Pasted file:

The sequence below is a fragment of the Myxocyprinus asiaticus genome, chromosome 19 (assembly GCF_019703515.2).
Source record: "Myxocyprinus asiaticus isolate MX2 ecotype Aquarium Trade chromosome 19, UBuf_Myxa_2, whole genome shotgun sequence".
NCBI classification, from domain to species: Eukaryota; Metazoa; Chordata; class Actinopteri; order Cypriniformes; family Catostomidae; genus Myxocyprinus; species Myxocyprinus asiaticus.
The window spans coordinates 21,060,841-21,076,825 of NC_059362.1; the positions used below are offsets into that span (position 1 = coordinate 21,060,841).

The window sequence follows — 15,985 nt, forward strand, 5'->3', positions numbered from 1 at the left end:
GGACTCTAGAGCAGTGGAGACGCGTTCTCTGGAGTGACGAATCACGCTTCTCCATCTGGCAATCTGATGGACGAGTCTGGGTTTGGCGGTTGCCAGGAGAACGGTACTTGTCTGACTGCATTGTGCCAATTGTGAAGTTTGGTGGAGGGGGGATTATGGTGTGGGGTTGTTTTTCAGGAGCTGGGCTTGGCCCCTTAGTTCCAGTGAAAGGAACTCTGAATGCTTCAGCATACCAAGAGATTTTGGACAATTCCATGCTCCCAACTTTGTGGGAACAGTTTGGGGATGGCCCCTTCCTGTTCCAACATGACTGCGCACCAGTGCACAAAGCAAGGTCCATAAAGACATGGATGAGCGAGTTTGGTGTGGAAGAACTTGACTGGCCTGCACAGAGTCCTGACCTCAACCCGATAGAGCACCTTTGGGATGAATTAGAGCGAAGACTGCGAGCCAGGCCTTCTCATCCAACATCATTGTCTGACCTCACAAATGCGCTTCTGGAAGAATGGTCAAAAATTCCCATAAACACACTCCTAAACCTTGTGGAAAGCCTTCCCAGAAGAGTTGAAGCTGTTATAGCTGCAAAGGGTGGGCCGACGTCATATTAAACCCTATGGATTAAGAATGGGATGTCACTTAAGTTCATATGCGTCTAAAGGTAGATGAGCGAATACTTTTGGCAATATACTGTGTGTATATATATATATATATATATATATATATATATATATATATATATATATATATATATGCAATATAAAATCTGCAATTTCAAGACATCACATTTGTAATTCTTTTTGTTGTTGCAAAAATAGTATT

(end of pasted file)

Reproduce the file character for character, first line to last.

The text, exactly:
The sequence below is a fragment of the Myxocyprinus asiaticus genome, chromosome 19 (assembly GCF_019703515.2).
Source record: "Myxocyprinus asiaticus isolate MX2 ecotype Aquarium Trade chromosome 19, UBuf_Myxa_2, whole genome shotgun sequence".
NCBI classification, from domain to species: Eukaryota; Metazoa; Chordata; class Actinopteri; order Cypriniformes; family Catostomidae; genus Myxocyprinus; species Myxocyprinus asiaticus.
The window spans coordinates 21,060,841-21,076,825 of NC_059362.1; the positions used below are offsets into that span (position 1 = coordinate 21,060,841).

The window sequence follows — 15,985 nt, forward strand, 5'->3', positions numbered from 1 at the left end:
GGACTCTAGAGCAGTGGAGACGCGTTCTCTGGAGTGACGAATCACGCTTCTCCATCTGGCAATCTGATGGACGAGTCTGGGTTTGGCGGTTGCCAGGAGAACGGTACTTGTCTGACTGCATTGTGCCAATTGTGAAGTTTGGTGGAGGGGGGATTATGGTGTGGGGTTGTTTTTCAGGAGCTGGGCTTGGCCCCTTAGTTCCAGTGAAAGGAACTCTGAATGCTTCAGCATACCAAGAGATTTTGGACAATTCCATGCTCCCAACTTTGTGGGAACAGTTTGGGGATGGCCCCTTCCTGTTCCAACATGACTGCGCACCAGTGCACAAAGCAAGGTCCATAAAGACATGGATGAGCGAGTTTGGTGTGGAAGAACTTGACTGGCCTGCACAGAGTCCTGACCTCAACCCGATAGAGCACCTTTGGGATGAATTAGAGCGAAGACTGCGAGCCAGGCCTTCTCATCCAACATCATTGTCTGACCTCACAAATGCGCTTCTGGAAGAATGGTCAAAAATTCCCATAAACACACTCCTAAACCTTGTGGAAAGCCTTCCCAGAAGAGTTGAAGCTGTTATAGCTGCAAAGGGTGGGCCGACGTCATATTAAACCCTATGGATTAAGAATGGGATGTCACTTAAGTTCATATGCGTCTAAAGGTAGATGAGCGAATACTTTTGGCAATATACTGTGTGTATATATATATATATATATATATATATATATATATATATATATATATATATATATATGCAATATAAAATCTGCAATTTCAAGACATCACATTTGTAATTCTTTTTGTTGTTGCAAAAATAGTATT